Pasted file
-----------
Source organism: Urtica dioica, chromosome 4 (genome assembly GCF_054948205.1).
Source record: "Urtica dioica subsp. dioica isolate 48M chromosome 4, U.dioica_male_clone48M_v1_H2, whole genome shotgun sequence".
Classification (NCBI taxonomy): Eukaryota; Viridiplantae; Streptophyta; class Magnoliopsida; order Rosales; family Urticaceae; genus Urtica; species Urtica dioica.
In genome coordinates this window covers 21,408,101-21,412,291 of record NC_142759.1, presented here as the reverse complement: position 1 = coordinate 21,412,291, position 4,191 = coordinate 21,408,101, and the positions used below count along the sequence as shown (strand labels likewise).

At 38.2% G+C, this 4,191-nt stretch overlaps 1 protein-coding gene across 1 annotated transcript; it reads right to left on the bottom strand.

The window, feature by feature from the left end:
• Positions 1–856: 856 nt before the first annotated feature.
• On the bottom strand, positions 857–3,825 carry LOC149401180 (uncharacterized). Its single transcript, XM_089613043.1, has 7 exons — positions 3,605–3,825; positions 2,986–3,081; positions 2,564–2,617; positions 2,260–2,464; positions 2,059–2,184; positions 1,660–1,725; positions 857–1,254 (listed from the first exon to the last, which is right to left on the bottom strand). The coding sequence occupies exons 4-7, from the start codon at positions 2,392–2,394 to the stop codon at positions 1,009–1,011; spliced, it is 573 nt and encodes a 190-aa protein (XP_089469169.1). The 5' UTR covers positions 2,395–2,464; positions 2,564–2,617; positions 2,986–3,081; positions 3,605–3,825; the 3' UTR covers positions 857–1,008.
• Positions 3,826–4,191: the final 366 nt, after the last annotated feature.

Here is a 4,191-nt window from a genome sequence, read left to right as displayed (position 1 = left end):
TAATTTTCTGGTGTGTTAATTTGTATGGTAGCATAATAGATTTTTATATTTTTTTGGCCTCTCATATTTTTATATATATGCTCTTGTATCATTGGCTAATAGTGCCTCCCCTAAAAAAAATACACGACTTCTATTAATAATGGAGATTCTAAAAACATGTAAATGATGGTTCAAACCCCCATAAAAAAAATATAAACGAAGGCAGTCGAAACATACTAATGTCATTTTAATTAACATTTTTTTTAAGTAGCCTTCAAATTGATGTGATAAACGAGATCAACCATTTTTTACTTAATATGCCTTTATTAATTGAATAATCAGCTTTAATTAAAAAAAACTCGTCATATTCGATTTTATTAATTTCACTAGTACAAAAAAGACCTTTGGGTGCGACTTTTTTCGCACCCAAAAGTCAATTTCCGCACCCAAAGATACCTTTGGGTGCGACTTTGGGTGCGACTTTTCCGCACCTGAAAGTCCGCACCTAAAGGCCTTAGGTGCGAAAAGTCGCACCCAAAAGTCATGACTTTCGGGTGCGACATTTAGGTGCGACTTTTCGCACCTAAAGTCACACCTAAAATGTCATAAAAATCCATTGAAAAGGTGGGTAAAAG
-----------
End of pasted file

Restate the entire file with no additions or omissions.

Source organism: Urtica dioica, chromosome 4 (genome assembly GCF_054948205.1).
Source record: "Urtica dioica subsp. dioica isolate 48M chromosome 4, U.dioica_male_clone48M_v1_H2, whole genome shotgun sequence".
Classification (NCBI taxonomy): Eukaryota; Viridiplantae; Streptophyta; class Magnoliopsida; order Rosales; family Urticaceae; genus Urtica; species Urtica dioica.
In genome coordinates this window covers 21,408,101-21,412,291 of record NC_142759.1, presented here as the reverse complement: position 1 = coordinate 21,412,291, position 4,191 = coordinate 21,408,101, and the positions used below count along the sequence as shown (strand labels likewise).

At 38.2% G+C, this 4,191-nt stretch overlaps 1 protein-coding gene across 1 annotated transcript; it reads right to left on the bottom strand.

The window, feature by feature from the left end:
• Positions 1–856: 856 nt before the first annotated feature.
• On the bottom strand, positions 857–3,825 carry LOC149401180 (uncharacterized). Its single transcript, XM_089613043.1, has 7 exons — positions 3,605–3,825; positions 2,986–3,081; positions 2,564–2,617; positions 2,260–2,464; positions 2,059–2,184; positions 1,660–1,725; positions 857–1,254 (listed from the first exon to the last, which is right to left on the bottom strand). The coding sequence occupies exons 4-7, from the start codon at positions 2,392–2,394 to the stop codon at positions 1,009–1,011; spliced, it is 573 nt and encodes a 190-aa protein (XP_089469169.1). The 5' UTR covers positions 2,395–2,464; positions 2,564–2,617; positions 2,986–3,081; positions 3,605–3,825; the 3' UTR covers positions 857–1,008.
• Positions 3,826–4,191: the final 366 nt, after the last annotated feature.

Here is a 4,191-nt window from a genome sequence, read left to right as displayed (position 1 = left end):
TAATTTTCTGGTGTGTTAATTTGTATGGTAGCATAATAGATTTTTATATTTTTTTGGCCTCTCATATTTTTATATATATGCTCTTGTATCATTGGCTAATAGTGCCTCCCCTAAAAAAAATACACGACTTCTATTAATAATGGAGATTCTAAAAACATGTAAATGATGGTTCAAACCCCCATAAAAAAAATATAAACGAAGGCAGTCGAAACATACTAATGTCATTTTAATTAACATTTTTTTTAAGTAGCCTTCAAATTGATGTGATAAACGAGATCAACCATTTTTTACTTAATATGCCTTTATTAATTGAATAATCAGCTTTAATTAAAAAAAACTCGTCATATTCGATTTTATTAATTTCACTAGTACAAAAAAGACCTTTGGGTGCGACTTTTTTCGCACCCAAAAGTCAATTTCCGCACCCAAAGATACCTTTGGGTGCGACTTTGGGTGCGACTTTTCCGCACCTGAAAGTCCGCACCTAAAGGCCTTAGGTGCGAAAAGTCGCACCCAAAAGTCATGACTTTCGGGTGCGACATTTAGGTGCGACTTTTCGCACCTAAAGTCACACCTAAAATGTCATAAAAATCCATTGAAAAGGTGGGTAAAAG